No kidding, please

  • Aarish Chhabra, None
  • Updated: Nov 23, 2014 10:26 IST

My sister had a baby last month. It’s a boy. Thanks for the congratulations, but I have mixed feelings. And these feelings have taken precedence over more pertinent social stuff like the Baba Rampal fiasco, because I do not necessarily have to love Rampal and other such babas. With my nephew, it’s more complicated. I have to love him. I mean, I do love him. He is my first nephew after all. But I have mixed feelings because, so far, I had only one emotion to spare for kids: Irritation.

Before you judge me, send me hate mail, or sweetly explain how kids are God’s carriers of goodness, please remember that kid on the next table who was crying/shouting/running around in circles/generally throwing things in random directions when you last went to a restaurant. Given my poor luck with most matters, I usually end up at a table next to such monsters. Hence, I am worried.

While my sister, her husband and everyone else from our extended family is busy looking for a name for what they term a cute little bundle of joy, I am losing sleep. In teenage, kids are usually best left alone, and I am not at all fretting about what he will become once he grows up exactly. That’s for his mom and dad. My worry is about that age from which he starts talking to the age when he attains puberty. These 10-odd years are when kids are walking-talking-yacking personality-development tests for those around them. And I score poorly on that count.

So, since October 20, the day he was born, I have been doing some deep analysis. How bad can he be possibly? How many times do I have to meet him in a week, since I love him after all and will like to see him quite often for emotional reasons? Which earplugs should I buy for those visits? Would he be open to taking bribe to shut up? Most importantly, which type would he be? Yes, there are types. Experience has taught me that. Let me share four basic ones:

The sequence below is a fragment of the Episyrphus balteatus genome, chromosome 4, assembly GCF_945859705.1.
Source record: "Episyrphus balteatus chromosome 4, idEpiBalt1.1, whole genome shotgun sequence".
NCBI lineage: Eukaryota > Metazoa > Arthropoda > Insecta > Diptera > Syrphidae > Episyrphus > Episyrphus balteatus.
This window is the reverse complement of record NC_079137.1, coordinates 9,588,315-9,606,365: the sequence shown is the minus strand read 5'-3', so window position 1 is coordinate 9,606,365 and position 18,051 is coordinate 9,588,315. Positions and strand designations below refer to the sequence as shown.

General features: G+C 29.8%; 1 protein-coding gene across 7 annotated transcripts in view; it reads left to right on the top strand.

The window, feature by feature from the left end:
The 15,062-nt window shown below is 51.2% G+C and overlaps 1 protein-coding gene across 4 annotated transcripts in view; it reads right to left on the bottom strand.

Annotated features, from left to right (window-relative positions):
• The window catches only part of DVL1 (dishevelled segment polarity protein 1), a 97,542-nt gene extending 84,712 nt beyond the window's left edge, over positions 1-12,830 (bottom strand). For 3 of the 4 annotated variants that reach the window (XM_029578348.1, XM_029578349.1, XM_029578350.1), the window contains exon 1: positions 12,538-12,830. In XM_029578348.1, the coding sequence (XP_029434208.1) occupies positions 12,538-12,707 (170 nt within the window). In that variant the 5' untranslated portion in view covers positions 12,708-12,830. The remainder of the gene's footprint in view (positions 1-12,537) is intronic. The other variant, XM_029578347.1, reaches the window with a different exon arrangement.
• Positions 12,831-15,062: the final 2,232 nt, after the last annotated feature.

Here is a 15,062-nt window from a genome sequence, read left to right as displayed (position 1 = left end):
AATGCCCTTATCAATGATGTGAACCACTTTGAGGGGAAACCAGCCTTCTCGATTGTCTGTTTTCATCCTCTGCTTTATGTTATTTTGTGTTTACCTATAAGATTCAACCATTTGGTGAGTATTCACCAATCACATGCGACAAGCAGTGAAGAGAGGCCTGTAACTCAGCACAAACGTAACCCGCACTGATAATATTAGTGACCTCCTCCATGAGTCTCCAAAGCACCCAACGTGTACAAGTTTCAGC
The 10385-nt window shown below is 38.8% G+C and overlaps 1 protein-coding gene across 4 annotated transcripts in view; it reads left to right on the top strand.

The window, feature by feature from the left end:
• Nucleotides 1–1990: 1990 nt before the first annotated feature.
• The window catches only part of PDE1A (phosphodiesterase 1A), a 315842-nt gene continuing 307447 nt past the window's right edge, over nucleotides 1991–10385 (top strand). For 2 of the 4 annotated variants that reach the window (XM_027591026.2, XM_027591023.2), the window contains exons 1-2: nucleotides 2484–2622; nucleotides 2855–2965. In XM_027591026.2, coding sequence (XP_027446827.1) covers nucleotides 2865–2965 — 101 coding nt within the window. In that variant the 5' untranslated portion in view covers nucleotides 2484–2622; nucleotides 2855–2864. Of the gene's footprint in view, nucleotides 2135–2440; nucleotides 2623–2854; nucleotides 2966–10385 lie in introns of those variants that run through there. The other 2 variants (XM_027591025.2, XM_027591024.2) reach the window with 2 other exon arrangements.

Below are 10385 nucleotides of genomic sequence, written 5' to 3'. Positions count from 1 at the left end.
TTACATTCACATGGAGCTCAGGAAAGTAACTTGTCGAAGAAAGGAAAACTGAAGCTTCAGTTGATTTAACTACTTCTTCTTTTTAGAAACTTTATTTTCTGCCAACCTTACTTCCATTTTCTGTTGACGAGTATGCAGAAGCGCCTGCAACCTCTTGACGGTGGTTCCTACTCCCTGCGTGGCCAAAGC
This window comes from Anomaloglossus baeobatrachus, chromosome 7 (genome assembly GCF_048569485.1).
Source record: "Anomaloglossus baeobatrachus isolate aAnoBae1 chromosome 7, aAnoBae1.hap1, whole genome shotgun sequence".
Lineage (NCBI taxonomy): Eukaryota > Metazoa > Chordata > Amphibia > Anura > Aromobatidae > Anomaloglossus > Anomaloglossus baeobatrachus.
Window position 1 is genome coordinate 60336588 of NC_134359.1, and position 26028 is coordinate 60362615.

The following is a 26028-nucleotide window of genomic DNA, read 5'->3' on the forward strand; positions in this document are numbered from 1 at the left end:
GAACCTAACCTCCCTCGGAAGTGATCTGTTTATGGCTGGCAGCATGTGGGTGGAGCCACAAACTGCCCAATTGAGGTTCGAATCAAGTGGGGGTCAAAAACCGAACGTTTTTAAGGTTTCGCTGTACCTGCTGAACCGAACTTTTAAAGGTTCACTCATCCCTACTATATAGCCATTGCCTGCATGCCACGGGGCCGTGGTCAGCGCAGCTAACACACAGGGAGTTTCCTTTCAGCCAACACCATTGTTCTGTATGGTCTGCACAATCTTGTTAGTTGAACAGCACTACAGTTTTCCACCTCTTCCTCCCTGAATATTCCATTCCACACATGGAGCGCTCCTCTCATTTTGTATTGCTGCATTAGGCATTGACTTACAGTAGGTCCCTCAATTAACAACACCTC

Criers: As the term suggests, these guys just cry. And cry some more. Until they can talk, this is the only mode of communication. That, I understand. But why keep crying after that? Obviously, someone forgot to tell them that they could always say what they want. Then there are the howlers, closer to being wolves than human beings. They make sounds that scare neighbours at night, or make a whole restaurant wonder if the kid has some special powers, like turning into a werewolf on full-moon nights.

Players: These guys just keep going, round in circles at weddings and funerals, up and down on beds and sofas, forward and backward on tricycles and then bicycles. When done, they hang by anything that’s higher than them, be it an uncle’s pants or an auntie’s shoulder. Ideally, these kids should be put on a treadmill to expend all their energies before taking them to a public place.

Abusers: No, not the criminal types. I simply mean kids who use swear words. At a larger level, they fall under the category of repeaters. Abusers, however, are a more seriously hazardous species borne out of the great Punjabi tradition of teaching kids gaalis of the MC-BC variety. With their cute lisps and verbal dyslexia, they do sound hilarious at first. Only at first. In case of my nephew, we shall honour the tradition but teach him some milder ones, in English. That way he’ll not embarrass anyone in front of hoity-toity guests, and will sound all fancy too.

Hell-raisers: These are the ones who progress quickly from being the life of the house to the tsars of chaos. In their reign, unpredictability is the law. From throwing knives at guests to breaking the toys of the neighbour’s kids, throwing your phone off the roof, tearing the newspaper in the morning to make little airplanes, scratching your car’s bonnet in an epiphany of modern art, to crying at being caught and lying through their milk teeth — trust the hell-raisers to, well, raise hell. If my nephew ever grows into one of these, I shall be left with no option but to sever ties with my beloved sister for at least 10 years.

So far, though, signs from him are encouraging. He has responded exceedingly well to two key words when he’s crying: Shut up! This seminal phrase works better than all that ‘googlu-wooglu’, ‘tunnu-munnu’ and ‘shona-mona’ that others try. There is hope.

And don’t ask me about what I’ll do when I have kids. Let me just say this: U-turns are the hallmark of a thinking man, and changes in opinion mark the evolution of a true journalist.

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